because writing is clarifying

because writing is clarifying

Subbu Allamaraju’s Journal

Stop Feeding the Monkey – Journaling

Consider a few contemporary problems for tech workers.

Problem Number 1: Our attention has been fragmented for a while. We all have plenty of doom-scrolling opportunities on all our computing devices. As Cal Newport writes in his 2016 book Deep Work, “the rise of these [messaging, social media] tools, combined with ubiquitous access to them through smartphones and networked office computers, has fragmented most knowledge workers’ attention into slivers.” He then adds, “This state of fragmented attention cannot accommodate deep work, which requires long periods of uninterrupted thinking.” Right, but that’s just part of the problem. It affects mental health too.

Problem Number 2: Distributed offices and the pandemic have amplified the fragmentation – at least for most if not all. Along with everything, we “digitally transformed” even simple acts of getting information. What could be a turn-your-head-to-ask-a-colleague-a-question is now a meeting on both of your calendars or one more Slack thread. I recently joked with a colleague that “you can butt-type a slack channel name to find a real one that you’re already part of.”

People are spending more time “syncing” and “aligning” through their favorite communication tools. Just the other day, I had to set up two 15 min meetings with two different individuals in two different time zones to put two things together.

These acts further sliver focus and attention. Not “syncing” and “aligning,” on the other hand, breed anxiety as you stop knowing what is going on and feel left out.

Problem Number 3: Slivered focus and attention multiply work in progress. You never get enough information and time at once to finish solving one problem before the next issue or task comes up. The more fragmented your attention is, the more unfinished work you accumulate.

The hilarious part is when people share their screens in meetings. Many people’s browsers nowadays have 10s of tabs. Each tab is potentially some unfinished work in progress. You wonder if they will ever read and process every tab and their anxiety of not doing so.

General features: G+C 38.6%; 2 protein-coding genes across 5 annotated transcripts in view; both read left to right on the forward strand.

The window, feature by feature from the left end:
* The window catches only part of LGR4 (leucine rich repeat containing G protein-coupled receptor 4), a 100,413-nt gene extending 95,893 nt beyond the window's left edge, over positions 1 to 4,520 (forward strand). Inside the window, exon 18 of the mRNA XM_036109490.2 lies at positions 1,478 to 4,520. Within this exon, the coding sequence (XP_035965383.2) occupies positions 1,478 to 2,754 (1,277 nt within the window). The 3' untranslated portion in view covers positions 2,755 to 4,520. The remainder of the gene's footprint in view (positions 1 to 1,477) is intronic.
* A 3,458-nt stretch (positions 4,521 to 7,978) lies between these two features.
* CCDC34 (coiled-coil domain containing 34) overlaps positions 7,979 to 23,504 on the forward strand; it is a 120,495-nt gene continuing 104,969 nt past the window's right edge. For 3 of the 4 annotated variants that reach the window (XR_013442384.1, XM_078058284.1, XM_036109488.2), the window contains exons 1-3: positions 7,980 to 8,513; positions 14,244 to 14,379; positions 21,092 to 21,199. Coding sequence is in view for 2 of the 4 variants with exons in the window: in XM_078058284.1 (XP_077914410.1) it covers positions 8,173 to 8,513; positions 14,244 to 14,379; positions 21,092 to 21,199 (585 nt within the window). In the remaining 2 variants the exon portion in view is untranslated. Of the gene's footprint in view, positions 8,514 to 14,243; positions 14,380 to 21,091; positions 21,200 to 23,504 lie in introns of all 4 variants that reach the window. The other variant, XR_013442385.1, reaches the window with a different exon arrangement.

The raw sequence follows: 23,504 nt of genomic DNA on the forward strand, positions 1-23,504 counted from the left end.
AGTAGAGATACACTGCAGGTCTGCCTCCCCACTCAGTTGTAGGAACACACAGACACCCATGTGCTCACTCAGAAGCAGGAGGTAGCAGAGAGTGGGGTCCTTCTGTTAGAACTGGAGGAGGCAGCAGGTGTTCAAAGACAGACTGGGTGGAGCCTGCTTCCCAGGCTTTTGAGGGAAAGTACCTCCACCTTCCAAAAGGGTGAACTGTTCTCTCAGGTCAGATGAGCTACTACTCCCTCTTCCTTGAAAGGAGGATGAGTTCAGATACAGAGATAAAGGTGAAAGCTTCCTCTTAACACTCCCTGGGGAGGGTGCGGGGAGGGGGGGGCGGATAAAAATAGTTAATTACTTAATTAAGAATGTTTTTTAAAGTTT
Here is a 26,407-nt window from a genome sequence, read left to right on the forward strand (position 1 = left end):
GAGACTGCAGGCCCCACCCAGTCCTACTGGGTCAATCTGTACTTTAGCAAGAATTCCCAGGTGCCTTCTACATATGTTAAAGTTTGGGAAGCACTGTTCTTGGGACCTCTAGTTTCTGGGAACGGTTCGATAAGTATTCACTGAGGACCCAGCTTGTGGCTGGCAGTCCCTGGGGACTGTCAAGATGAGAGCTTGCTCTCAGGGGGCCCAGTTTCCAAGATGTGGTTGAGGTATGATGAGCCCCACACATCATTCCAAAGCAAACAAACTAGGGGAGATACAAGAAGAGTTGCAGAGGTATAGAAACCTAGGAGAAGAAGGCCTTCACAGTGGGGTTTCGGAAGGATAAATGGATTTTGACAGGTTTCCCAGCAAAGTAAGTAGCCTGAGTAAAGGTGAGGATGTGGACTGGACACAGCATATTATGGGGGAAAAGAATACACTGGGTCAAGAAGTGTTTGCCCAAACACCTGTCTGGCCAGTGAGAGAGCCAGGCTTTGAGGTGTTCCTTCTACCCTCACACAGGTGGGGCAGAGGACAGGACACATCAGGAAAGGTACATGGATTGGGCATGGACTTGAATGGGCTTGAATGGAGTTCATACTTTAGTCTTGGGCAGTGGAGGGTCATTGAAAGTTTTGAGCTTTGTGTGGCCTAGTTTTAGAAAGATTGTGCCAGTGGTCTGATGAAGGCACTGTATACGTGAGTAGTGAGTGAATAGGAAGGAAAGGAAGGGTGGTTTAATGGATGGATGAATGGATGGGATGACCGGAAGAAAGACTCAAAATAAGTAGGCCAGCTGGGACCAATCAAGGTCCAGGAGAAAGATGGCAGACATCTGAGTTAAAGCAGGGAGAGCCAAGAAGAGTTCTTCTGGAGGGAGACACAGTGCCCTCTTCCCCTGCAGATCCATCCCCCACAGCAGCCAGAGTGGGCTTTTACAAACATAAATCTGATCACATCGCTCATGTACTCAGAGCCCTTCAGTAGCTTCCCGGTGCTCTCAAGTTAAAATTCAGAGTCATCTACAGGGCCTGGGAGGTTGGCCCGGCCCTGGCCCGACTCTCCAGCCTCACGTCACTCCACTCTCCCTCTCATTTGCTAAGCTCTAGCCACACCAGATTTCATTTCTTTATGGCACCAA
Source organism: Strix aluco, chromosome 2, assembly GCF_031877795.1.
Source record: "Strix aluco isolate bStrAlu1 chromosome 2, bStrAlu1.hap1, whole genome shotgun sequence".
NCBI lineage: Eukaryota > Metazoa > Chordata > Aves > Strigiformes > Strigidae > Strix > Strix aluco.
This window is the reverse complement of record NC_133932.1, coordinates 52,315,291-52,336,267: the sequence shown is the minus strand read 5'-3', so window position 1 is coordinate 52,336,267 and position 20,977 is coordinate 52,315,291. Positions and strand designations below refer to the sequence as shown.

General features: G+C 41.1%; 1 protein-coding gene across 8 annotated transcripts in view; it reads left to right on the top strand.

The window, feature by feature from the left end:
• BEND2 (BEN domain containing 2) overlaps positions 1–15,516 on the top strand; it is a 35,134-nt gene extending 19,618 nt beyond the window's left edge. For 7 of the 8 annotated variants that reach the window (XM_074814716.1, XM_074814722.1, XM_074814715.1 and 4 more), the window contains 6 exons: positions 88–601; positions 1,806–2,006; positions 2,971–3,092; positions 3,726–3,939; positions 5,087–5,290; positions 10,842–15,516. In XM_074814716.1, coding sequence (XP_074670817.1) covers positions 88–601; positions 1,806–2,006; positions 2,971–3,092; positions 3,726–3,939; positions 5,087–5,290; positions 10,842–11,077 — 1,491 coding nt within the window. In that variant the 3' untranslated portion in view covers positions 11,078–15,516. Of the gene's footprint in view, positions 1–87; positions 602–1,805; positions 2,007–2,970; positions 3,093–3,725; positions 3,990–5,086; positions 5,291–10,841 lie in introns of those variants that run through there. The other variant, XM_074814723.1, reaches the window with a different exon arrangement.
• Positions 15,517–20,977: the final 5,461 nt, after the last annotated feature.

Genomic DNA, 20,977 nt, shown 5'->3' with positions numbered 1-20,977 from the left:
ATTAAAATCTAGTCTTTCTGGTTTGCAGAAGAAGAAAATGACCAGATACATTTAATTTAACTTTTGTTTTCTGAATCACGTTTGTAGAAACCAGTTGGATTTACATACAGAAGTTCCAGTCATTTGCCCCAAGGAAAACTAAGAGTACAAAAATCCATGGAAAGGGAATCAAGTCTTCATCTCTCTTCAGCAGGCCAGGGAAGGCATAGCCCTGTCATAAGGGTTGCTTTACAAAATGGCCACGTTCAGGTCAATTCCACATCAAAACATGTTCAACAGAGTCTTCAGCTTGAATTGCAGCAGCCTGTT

Also, consider that work at the workspace is increasingly becoming complex. I’ve three-four slow-burning topics on any given workweek and at least one fast-burning fire to handle. These add to the already fragmented mind to juggle between all these topics thinking, feeling, and planning, ad nauseam.

The Consequence

Likely as a consequence of such problems, I’ve gone through years of feeling completely drained and empty by Friday evenings and used to take most of Saturdays to recover. Then Sunday comes, we start checking and firing emails. We’re back to the war zone by Sunday evening or the loo time Monday early morning.

I don’t seem to be alone. Others seem to be facing similar problems. I often see tired and droopy faces at the end of any workday. People routinely share admissions of being busy and a lot going on.

No wonder. At least in the tech sector, with stakes and rewards being high, there is little incentive to do less. Slowing down is the least attractive option.

We can talk about mitigating or avoiding these problems for hours, but these are not going to go away. I don’t see myself slowing down anytime soon. I don’t see me reclaiming large parts of my calendar anytime soon. I keep trying and failing. There is so much unfinished stuff to do!

I’m not a neuroscientist, and I don’t know what this constant jugglery between unfinished tasks does to the brain. But I can equate the effects of this jugglery to “feeding the monkey” in the brain with an endless stream of entertainment. The monkey first gets excited with the stimulation and keeps jumping from topic to topic, but then eventually gets tired. I needed a way to stop feeding the monkey.

Stop Feeding the Monkey

Thanks to a tweet by Steve, I discovered journaling recently. I’m 31 days into daily journaling. So far, I’ve not had the usual Friday-drains.

At least once or twice daily, I dump all unfinished things and sort them in my journal. I try to organize my thoughts, feelings, and plans into various journals. Once I sort things out in a journal, the monkey has much less to do until new information, new threats, or some change in conditions.

Consequently, I’m much more detached and relaxed on even some of the most challenging days. On the days I fall back to old habits, the monkey takes over, and I’m less focused and drained.

Essentially I’m using a journal to stop feeding the monkey. It’s a technique to let ideas and thoughts breathe. That’s my coping technique.

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